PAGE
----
Development of the European Offshore Wind Deployment Centre (EOWDC) is now firmly underway after a series of announcements confirmed a final investment decision from Vattenfall and several supply contracts for the project.
A test bed for the development of novel offshore wind energy technologies, EOWDC (a.k.a., the Aberdeen offshore wind farm) is to be built off the north east coast of Scotland and will generate 92.4 MW when it comes into operation. The news has been well received in light of difficulties its developers had incurred owing to objections raised to the development by Republican Party presidential candidate Donald Trump.
Going forward, Vattenfall will hold sole ownership of EOWDC having acquired Aberdeen Renewable Energy Group’s 25 percent for an undisclosed sum — a decision announced last week. The Swedish power company also announced reaching a final investment decision on the project that will see £300 million (US $395 million) directed into the development.
On Friday, Boskalis announced it had been awarded the project’s offshore balance of plant contract, valued in excess of €100 million (US $131 million). The deal will see Boskalis take charge of design, manufacture and installation of eleven suction bucket jacket foundations and offshore cabling.
These developments come only shortly after Vattenfall announced other key suppliers to the wind farm, including MHI Vestas, which has been contracted to outfit EOWDC with eleven 8.0 MW turbines.
The wind farm’s inception has been especially welcomed by renewable energy industry stakeholders in Scotland — a country accelerating its position as an innovation hub for both wind and marine energy.
However, the project’s realization has not been a smooth road. Having received approval from the Scottish government in 2013, the project immediately became marred by controversy and opposition led by Donald Trump.
With the project sited at a visible 3.5 kilometers offshore from Trump’s luxury resort, Trump International Golf Links, aesthetics were at the root of the billionaire’s discontent. After a string of failed attempts to derail the plans through the Scottish courts, Trump ultimately filed an appeal against the development with the UK’s Supreme Court. However, in a unanimous decision taken in December 2015 — one that cannot be appealed — that appeal too was rejected.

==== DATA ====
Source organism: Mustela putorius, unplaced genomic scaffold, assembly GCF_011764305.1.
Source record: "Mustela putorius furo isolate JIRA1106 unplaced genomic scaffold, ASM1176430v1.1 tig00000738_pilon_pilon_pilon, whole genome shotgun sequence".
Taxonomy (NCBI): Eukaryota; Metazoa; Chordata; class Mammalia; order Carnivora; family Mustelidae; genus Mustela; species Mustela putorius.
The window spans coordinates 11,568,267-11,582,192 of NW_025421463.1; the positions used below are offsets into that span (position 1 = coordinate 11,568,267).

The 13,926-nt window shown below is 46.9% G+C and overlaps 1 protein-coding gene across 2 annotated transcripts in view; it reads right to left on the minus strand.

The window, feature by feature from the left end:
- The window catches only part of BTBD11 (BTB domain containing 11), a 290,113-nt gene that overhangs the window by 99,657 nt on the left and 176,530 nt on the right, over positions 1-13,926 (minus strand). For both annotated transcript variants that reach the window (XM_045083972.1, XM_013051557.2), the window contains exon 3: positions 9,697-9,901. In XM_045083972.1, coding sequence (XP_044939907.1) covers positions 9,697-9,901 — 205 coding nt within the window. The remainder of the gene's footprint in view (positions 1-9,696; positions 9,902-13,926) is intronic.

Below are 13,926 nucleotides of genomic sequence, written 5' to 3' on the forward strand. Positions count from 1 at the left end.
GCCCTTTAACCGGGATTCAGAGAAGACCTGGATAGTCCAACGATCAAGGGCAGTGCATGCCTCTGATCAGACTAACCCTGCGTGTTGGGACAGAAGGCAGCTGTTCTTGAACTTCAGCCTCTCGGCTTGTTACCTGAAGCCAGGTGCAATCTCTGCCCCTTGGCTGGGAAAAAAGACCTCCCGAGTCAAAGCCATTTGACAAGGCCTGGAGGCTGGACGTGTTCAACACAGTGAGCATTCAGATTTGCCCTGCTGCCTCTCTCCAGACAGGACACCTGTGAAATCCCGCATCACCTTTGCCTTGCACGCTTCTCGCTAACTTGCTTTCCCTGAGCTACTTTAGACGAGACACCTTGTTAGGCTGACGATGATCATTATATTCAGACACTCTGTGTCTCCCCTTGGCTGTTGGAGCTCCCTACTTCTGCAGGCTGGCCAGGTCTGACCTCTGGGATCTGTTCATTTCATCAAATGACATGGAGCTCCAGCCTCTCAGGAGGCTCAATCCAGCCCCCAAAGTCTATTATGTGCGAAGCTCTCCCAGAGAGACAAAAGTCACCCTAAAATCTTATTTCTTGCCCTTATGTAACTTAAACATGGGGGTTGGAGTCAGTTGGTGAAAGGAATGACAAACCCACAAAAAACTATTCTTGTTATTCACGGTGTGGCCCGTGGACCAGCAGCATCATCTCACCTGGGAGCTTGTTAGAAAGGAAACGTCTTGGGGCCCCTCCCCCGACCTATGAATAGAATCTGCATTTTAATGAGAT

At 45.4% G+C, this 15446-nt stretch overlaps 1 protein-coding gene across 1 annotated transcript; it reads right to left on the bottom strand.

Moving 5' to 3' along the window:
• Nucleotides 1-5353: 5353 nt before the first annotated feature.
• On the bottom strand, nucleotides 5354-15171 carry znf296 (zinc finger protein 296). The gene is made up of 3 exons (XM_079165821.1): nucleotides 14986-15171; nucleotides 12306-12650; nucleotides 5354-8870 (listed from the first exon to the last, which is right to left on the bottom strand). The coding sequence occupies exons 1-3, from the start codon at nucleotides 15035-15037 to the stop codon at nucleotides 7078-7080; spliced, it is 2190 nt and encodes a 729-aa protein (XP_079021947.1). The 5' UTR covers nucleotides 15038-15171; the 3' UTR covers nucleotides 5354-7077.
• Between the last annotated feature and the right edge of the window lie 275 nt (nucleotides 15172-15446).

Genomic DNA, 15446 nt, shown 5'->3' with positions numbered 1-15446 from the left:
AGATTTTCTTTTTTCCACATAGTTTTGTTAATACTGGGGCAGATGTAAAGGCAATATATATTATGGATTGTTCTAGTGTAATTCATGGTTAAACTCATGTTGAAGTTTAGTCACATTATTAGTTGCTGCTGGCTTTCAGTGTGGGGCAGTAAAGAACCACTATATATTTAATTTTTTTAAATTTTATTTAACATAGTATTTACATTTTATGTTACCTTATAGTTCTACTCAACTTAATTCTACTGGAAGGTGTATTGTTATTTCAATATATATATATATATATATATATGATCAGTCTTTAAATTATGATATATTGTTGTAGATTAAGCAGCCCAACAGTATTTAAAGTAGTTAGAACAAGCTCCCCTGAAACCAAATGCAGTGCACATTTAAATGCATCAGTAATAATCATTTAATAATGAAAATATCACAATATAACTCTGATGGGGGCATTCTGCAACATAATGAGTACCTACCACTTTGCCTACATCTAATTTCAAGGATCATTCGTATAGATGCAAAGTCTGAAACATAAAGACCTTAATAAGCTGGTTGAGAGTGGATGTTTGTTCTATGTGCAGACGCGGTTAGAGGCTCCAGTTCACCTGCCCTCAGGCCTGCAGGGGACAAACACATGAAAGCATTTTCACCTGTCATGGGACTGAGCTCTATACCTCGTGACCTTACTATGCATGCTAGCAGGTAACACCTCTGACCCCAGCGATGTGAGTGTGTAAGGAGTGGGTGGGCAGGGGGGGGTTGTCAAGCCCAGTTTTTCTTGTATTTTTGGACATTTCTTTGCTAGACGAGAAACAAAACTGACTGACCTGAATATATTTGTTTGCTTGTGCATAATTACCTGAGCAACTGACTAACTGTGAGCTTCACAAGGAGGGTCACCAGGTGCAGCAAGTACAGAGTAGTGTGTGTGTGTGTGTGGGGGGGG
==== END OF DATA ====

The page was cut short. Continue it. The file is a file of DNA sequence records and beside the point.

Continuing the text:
George A. Sorial, executive vice president of Trump Organization stated in reference to the Supreme Court’s decision: “History will judge those involved unfavorably and the outcome demonstrates the foolish, small-minded and parochial mentality which dominates the current Scottish government’s dangerous experiment with wind energy.”
Seemingly undeterred by the ruling, Trump’s organization has stated it will “continue to fight this proposal on every possible front,” — a remark that has led legal experts to comment that the only remaining avenue for Trump to pursue would involve the European Courts of Human Rights.
Referring to Vattenfall’s ambition to double its wind capacity from 2 GW to 4 GW by 2020, alongside “reducing and streamlining” offshore costs, Magnus Hall, CEO and President of Vattenfall, stated: “Our investment in [EOWDC] is an important part of this process. By building a wind farm that is also an innovative plant for testing and demonstrating new and advanced wind technology, we are developing our expertise and contributing to establishing north-east Scotland as an international innovation center for offshore wind technology.”
All told, though delayed by some two years, the project looks secure to proceed. Geotechnical surveys of the site have already begun, and it is expected that construction of the wind farm will commence in late 2017, with first generation slated for spring the following year.
Lead image credit: TEIA | Flickr